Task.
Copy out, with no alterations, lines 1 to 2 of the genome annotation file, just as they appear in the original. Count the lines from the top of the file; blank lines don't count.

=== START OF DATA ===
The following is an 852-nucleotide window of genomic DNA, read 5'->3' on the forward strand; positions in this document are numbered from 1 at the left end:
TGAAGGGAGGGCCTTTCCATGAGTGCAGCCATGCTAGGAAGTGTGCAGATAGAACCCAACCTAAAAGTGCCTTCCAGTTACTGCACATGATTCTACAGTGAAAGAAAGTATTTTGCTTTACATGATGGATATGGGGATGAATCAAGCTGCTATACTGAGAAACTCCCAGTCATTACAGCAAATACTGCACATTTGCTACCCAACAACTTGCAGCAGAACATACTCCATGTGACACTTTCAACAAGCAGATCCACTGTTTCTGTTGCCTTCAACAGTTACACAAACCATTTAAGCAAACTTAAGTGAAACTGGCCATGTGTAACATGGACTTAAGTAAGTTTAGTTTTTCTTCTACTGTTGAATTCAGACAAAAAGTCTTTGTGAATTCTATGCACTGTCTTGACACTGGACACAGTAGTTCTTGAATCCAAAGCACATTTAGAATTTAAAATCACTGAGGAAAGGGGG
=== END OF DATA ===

The following is an 852-nucleotide window of genomic DNA, read 5'->3' on the forward strand; positions in this document are numbered from 1 at the left end:
TGAAGGGAGGGCCTTTCCATGAGTGCAGCCATGCTAGGAAGTGTGCAGATAGAACCCAACCTAAAAGTGCCTTCCAGTTACTGCACATGATTCTACAGTGAAAGAAAGTATTTTGCTTTACATGATGGATATGGGGATGAATCAAGCTGCTATACTGAGAAACTCCCAGTCATTACAGCAAATACTGCACATTTGCTACCCAACAACTTGCAGCAGAACATACTCCATGTGACACTTTCAACAAGCAGATCCACTGTTTCTGTTGCCTTCAACAGTTACACAAACCATTTAAGCAAACTTAAGTGAAACTGGCCATGTGTAACATGGACTTAAGTAAGTTTAGTTTTTCTTCTACTGTTGAATTCAGACAAAAAGTCTTTGTGAATTCTATGCACTGTCTTGACACTGGACACAGTAGTTCTTGAATCCAAAGCACATTTAGAATTTAAAATCACTGAGGAAAGGGGG